While Qandil, now a graduate student in Oregon, said she didn’t have many reservations about obtaining and administering hormones by herself, since she knew others who had gone through the process, she still undergoes regular blood tests to ensure her estrogen levels are within a safe range.
The prescription route cost her nearly $700 a year for medications and $400 in appointment copays, Qandil said — more than twice what she now pays for a two-year supply of hormones and related expenses like estrogen blood tests.
While hormone replacement therapy using a DIY approach is “cheaper and technically more accessible,” Qandil said, orders from overseas pharmacies can be unreliable, with some packages of unregulated hormones seized at the U.S. border. However, she added, DIY is cheaper even with the sunk costs, and she even has the ability to stock up on a yearly supply to ensure the hormones don’t run out during a shortage or customs confiscation.
“In an era when patients may have no option but to ‘DIY’ their transitions, just as it is happening with abortions in many states, it might be important for them to know that there are ways to do it that are overall less risky.”
Dr. Uri Belkind, Callen-Lorde Community Health Center
Stephanie Coiro, a clinical social worker at Northwell Health’s Center for Transgender Care in New Hyde Park, New York, estimates about 10% of her transgender patients have tried acquiring hormones without a prescription at one time or another. She said this route can cut their costs by more than 50%. Though, she emphasized, those with a prescription, even if they do not have health insurance, can get testosterone or estrogen for $20 to $30 a month at stores like Target and Walmart with manufacturer coupons.
For those who do not have health insurance, anything out-of-pocket, including doctors appointments, is “incredibly expensive,” Coiro acknowledged. In addition to price concerns, she said recent shortages of hormones, like testosterone, could also drive patients to acquire medication through nonprescription means.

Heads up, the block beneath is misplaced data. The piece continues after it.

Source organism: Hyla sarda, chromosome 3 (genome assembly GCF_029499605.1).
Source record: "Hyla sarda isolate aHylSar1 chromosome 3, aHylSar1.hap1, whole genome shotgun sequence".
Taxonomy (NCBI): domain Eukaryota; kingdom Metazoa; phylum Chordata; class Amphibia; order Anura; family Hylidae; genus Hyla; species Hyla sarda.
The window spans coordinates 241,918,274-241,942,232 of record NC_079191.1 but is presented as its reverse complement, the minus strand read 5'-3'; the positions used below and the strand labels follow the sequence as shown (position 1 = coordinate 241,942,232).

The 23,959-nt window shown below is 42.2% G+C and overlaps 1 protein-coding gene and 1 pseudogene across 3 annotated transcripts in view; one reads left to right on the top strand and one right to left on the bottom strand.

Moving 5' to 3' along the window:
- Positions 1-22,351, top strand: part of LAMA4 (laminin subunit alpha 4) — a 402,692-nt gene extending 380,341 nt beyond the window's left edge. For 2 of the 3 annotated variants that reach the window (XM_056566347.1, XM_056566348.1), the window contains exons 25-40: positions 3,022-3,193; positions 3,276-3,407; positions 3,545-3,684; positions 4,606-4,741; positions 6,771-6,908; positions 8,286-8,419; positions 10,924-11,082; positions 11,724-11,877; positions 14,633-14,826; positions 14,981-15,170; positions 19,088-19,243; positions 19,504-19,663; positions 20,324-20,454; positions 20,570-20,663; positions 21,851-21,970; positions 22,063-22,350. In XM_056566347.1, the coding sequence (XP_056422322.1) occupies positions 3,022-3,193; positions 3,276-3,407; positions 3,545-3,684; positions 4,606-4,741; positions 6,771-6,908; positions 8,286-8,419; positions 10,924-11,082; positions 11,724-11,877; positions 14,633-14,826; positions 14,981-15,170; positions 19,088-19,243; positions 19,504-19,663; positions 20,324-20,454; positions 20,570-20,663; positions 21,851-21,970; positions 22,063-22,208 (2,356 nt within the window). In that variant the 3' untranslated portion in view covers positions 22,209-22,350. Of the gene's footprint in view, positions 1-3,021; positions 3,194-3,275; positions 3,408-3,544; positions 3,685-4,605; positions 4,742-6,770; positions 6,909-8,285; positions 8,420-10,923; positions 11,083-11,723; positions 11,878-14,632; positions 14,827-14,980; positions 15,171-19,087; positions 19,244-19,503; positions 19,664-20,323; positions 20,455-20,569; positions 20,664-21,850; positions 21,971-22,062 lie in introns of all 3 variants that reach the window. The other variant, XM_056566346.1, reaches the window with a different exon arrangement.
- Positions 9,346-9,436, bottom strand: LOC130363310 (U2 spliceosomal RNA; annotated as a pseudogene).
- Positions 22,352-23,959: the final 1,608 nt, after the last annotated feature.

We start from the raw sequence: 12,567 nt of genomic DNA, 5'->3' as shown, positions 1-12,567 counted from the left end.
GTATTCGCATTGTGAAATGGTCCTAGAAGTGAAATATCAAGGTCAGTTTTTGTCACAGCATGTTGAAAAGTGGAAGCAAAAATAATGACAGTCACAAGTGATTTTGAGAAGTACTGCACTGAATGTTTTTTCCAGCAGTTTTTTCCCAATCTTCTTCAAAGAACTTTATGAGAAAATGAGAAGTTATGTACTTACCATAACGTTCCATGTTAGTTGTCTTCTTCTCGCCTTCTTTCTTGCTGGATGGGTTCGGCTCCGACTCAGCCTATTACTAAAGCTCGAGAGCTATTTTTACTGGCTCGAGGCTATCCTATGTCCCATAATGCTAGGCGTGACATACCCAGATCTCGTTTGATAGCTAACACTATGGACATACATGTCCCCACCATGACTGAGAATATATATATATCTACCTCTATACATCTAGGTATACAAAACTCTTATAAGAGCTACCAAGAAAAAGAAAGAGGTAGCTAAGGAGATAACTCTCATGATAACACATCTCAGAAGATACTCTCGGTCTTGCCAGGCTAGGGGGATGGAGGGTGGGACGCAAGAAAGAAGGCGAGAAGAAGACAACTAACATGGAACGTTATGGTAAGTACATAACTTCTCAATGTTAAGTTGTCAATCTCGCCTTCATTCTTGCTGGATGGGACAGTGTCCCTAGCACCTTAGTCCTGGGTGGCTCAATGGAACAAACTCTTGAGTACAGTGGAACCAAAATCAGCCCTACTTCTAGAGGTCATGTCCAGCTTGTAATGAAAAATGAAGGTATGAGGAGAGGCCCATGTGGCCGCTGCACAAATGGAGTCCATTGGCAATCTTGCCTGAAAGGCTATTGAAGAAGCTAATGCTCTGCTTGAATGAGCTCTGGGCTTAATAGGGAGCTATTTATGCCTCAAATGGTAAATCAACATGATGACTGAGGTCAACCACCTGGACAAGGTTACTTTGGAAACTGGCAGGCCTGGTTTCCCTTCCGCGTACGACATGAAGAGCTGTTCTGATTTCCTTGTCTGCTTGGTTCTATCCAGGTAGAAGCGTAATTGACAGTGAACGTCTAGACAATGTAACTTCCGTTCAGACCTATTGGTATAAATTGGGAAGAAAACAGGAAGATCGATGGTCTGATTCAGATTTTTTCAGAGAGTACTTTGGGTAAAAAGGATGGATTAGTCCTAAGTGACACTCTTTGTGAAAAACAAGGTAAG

The cost of hormones is often one of many expenditures associated with a transition, according to experts and those receiving transition-related care. And a number of transition-related services and procedures are typically not covered by health insurance, including hair removal, which can be mandatory for some gender-affirming surgeries; therapy visits for referral notes, which are typically mandatory for prescriptions and surgeries; and gender-affirming facial and chest surgeries.
Dr. Uri Belkind, the associate director of adolescent medicine at Callen-Lorde Community Health Center, an LGBTQ-focused health clinic in New York City, called the long list of transition-related expenses a “transgender tax” that can cost trans people hundreds of thousands of dollars over their lifetime.
Across the pond, in the United Kingdom, Alicia Tuplin West, 19, has turned to unregulated online pharmacies for both cost and expedience. While England offers free gender-affirming care through a publicly funded health care system, West, a university student, said she faced a waitlist of up to several years through England’s National Health Service (joining around 26,000 others, according to The Guardian). Unwilling to wait and unable to afford a private health care alternative costing 1,000 pounds a year ($1,250), West bought hormones through an online pharmacy and cut the price by 90%, she said.
“The traditional way, it’s all socialized; it’s all paid for by my taxes,” West said. “However, I would argue that the traditional way is like a myth — the idea of getting treatment from the NHS — if you want to transition in this decade.”
Access to care
Most U.S. states still permit minors to obtain gender-affirming care with parental consent, and, for those over 18, this type of care is still legal in all 50 states. However, recent years have seen an unprecedented wave of state laws seeking to ban or restrict transition-related care, particularly for trans youths.